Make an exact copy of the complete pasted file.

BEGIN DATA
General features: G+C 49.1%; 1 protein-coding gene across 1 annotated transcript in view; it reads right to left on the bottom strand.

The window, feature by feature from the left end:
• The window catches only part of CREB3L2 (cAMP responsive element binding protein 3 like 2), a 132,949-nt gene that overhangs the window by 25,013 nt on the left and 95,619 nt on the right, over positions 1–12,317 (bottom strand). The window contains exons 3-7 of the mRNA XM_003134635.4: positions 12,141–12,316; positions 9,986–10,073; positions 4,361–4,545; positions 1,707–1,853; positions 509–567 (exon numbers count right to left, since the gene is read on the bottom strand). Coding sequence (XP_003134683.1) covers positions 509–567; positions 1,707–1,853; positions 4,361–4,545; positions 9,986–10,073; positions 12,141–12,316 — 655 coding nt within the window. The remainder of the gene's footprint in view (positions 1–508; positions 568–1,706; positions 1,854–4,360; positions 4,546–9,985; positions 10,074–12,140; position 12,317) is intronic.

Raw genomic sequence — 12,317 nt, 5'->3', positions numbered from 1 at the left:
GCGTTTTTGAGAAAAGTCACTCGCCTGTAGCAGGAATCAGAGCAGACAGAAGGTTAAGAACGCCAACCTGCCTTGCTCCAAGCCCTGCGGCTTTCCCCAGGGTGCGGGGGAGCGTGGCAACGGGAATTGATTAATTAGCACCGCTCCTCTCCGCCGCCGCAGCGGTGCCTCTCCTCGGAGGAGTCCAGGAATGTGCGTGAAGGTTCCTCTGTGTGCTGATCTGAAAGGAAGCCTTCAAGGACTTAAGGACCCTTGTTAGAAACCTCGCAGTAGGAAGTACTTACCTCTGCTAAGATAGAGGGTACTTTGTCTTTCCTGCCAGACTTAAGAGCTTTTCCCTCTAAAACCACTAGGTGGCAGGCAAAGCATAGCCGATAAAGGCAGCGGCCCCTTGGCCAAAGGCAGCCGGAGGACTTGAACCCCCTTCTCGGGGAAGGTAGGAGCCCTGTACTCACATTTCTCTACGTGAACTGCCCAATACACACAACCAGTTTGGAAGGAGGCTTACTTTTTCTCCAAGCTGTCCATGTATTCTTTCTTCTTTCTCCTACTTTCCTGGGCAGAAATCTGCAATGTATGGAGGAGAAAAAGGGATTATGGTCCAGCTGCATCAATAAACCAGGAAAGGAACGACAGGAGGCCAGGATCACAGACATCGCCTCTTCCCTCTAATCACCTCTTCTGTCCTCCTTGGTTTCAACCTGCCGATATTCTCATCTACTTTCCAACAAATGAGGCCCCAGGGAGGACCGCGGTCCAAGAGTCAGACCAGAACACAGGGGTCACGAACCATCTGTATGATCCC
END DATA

General features: G+C 49.1%; 1 protein-coding gene across 1 annotated transcript in view; it reads right to left on the bottom strand.

The window, feature by feature from the left end:
• The window catches only part of CREB3L2 (cAMP responsive element binding protein 3 like 2), a 132,949-nt gene that overhangs the window by 25,013 nt on the left and 95,619 nt on the right, over positions 1–12,317 (bottom strand). The window contains exons 3-7 of the mRNA XM_003134635.4: positions 12,141–12,316; positions 9,986–10,073; positions 4,361–4,545; positions 1,707–1,853; positions 509–567 (exon numbers count right to left, since the gene is read on the bottom strand). Coding sequence (XP_003134683.1) covers positions 509–567; positions 1,707–1,853; positions 4,361–4,545; positions 9,986–10,073; positions 12,141–12,316 — 655 coding nt within the window. The remainder of the gene's footprint in view (positions 1–508; positions 568–1,706; positions 1,854–4,360; positions 4,546–9,985; positions 10,074–12,140; position 12,317) is intronic.

Raw genomic sequence — 12,317 nt, 5'->3', positions numbered from 1 at the left:
GCGTTTTTGAGAAAAGTCACTCGCCTGTAGCAGGAATCAGAGCAGACAGAAGGTTAAGAACGCCAACCTGCCTTGCTCCAAGCCCTGCGGCTTTCCCCAGGGTGCGGGGGAGCGTGGCAACGGGAATTGATTAATTAGCACCGCTCCTCTCCGCCGCCGCAGCGGTGCCTCTCCTCGGAGGAGTCCAGGAATGTGCGTGAAGGTTCCTCTGTGTGCTGATCTGAAAGGAAGCCTTCAAGGACTTAAGGACCCTTGTTAGAAACCTCGCAGTAGGAAGTACTTACCTCTGCTAAGATAGAGGGTACTTTGTCTTTCCTGCCAGACTTAAGAGCTTTTCCCTCTAAAACCACTAGGTGGCAGGCAAAGCATAGCCGATAAAGGCAGCGGCCCCTTGGCCAAAGGCAGCCGGAGGACTTGAACCCCCTTCTCGGGGAAGGTAGGAGCCCTGTACTCACATTTCTCTACGTGAACTGCCCAATACACACAACCAGTTTGGAAGGAGGCTTACTTTTTCTCCAAGCTGTCCATGTATTCTTTCTTCTTTCTCCTACTTTCCTGGGCAGAAATCTGCAATGTATGGAGGAGAAAAAGGGATTATGGTCCAGCTGCATCAATAAACCAGGAAAGGAACGACAGGAGGCCAGGATCACAGACATCGCCTCTTCCCTCTAATCACCTCTTCTGTCCTCCTTGGTTTCAACCTGCCGATATTCTCATCTACTTTCCAACAAATGAGGCCCCAGGGAGGACCGCGGTCCAAGAGTCAGACCAGAACACAGGGGTCACGAACCATCTGTATGATCCC